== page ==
Potential Chinese Consumption Slump

With the most important festive period ravaged with fears of infection transmission in China, the consumption in the country could feel the heat as well. In Australia, there are numerous companies that supply meat, dairy products, etc., to China.

However, the extensive damage in China is limited to just below a dozen cities, and in most of the cities, life appears to be somewhat normal with people allowed to go out.

The time-taken by healthcare authorities to develop a vaccine would be extremely crucial, as the extended outbreak is likely to have material impacts on economic activities. Some Chinese focused Australian companies that are dealing in apparel, dairy products, wines, meat, etc, could be exposed to this risk.

Tourism, Leisure and Entertainment

As Beijing has introduced a travel ban on tour groups that could last for two months, the travel and tourism in the country is likely to have adverse implications.

This move by the authorities in Beijing is being seen as a preventive measure to limit the cross-border transmission of coronavirus, which has arrived in Australia already.

The industry had been under pressure this season due to the widespread bushfires across the country, and the ban on Chinese travel groups is likely to add further headwinds to the industry.

In media, it is being noted that travel companies would seek refunds from the Australian companies, which have arranged the air travel and accommodation for the prospective tourists that are left stranded back in China now.

Some areas that could be impacted include airlines, hotels, casinos, cruises and travel agents.

Commodities’ Demand Might See A Fall

In case, the Chinese economy witnesses a fall in economic activity led by a slump in demand, it could further dampen the demand for commodities.

Any demand-side disruption in the Chinese economy for key commodities supplied by Australia could turn out as a headwind for miners. Iron ore supplies from Australia to China could be a casualty. However, the Chinese fiscal stimulus could prove to be a ray of hope.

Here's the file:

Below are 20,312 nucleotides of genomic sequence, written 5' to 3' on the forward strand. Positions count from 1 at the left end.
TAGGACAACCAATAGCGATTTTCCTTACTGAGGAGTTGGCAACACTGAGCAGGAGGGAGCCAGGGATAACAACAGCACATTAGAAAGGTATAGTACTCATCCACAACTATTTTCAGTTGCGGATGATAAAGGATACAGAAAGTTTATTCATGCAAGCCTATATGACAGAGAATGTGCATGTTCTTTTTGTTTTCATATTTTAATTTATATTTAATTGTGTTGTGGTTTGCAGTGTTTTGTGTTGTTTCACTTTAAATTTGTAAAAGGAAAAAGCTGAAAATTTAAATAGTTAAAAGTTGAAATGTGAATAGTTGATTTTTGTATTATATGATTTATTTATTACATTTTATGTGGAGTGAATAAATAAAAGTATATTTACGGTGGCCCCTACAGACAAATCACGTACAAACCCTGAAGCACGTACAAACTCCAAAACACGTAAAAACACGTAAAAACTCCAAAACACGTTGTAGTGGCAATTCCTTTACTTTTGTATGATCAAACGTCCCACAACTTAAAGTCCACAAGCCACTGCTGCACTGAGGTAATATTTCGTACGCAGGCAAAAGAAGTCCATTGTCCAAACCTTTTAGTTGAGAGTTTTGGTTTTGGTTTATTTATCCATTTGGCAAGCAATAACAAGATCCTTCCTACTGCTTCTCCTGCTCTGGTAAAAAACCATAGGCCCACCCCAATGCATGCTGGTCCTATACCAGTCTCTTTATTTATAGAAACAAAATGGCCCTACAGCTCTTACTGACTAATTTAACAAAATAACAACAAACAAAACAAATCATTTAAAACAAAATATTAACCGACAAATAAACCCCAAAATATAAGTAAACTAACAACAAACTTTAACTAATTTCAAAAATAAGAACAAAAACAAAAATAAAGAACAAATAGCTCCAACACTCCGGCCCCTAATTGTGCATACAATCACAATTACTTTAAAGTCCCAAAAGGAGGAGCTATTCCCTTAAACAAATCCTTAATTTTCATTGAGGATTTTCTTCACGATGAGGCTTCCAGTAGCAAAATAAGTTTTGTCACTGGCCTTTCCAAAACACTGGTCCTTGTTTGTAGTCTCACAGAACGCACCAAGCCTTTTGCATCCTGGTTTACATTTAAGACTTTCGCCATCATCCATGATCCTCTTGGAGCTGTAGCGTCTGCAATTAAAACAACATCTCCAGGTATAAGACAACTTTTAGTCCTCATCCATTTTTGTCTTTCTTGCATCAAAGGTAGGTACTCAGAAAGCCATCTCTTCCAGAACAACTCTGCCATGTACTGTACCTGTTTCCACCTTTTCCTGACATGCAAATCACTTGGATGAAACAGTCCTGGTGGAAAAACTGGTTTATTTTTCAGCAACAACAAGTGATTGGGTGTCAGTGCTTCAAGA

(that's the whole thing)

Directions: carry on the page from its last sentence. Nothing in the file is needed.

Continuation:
What Australian Markets Indicated Today (28 January 2020)?

Shares of online travel booking company, Webjet Limited (ASX:WEB) tanked over 13 per cent.

China focused dairy products manufacturer, The a2 Milk Company Limited (ASX:A2M) closed the session with a drop of 2.71 per cent.

Goat milk formula player, Bubs Australia Limited (ASX:BUB) was down just over 3 per cent.

Airlines operator, Qantas Airways Limited (ASX:QAN) lost 5.21 per cent during the day.

Iron ore mining company, Fortescue Metals Group Ltd (ASX:FMG) was down around 7.3 per cent at the close.

Shares of Crown Resorts Limited (ASX:CWN) were down over 5 per cent at the close of session.

The Star Entertainment Group Limited (ASX:SGR) last traded at $4.16, down by 5.23 per cent.

Wine maker, Treasury Wine Estates Limited (ASX:TWE) was down by over 5 per cent at the close of trading session.

Australian mining giants, BHP Group Limited (ASX:BHP) and Rio Tinto Limited (ASX:RIO) sustained losses of over 3 per cent each at the close of trading session.

Lithium miner, Pilbara Minerals Limited (ASX:PLS) was down by close to 7 per cent by the end of trading session.

Fellow lithium miners, Orocobre Limited (ASX:ORE) and Galaxy Resources Limited (ASX:GXY) also made losses of over 5 per cent each during the trading session.

Gold mining trio, Saracen Mineral Holdings Limited (ASX:SAR), Northern Star Resources Ltd (ASX:NST) and Evolution Mining Limited (ASX:EVN) posted gains of over 2 per cent each.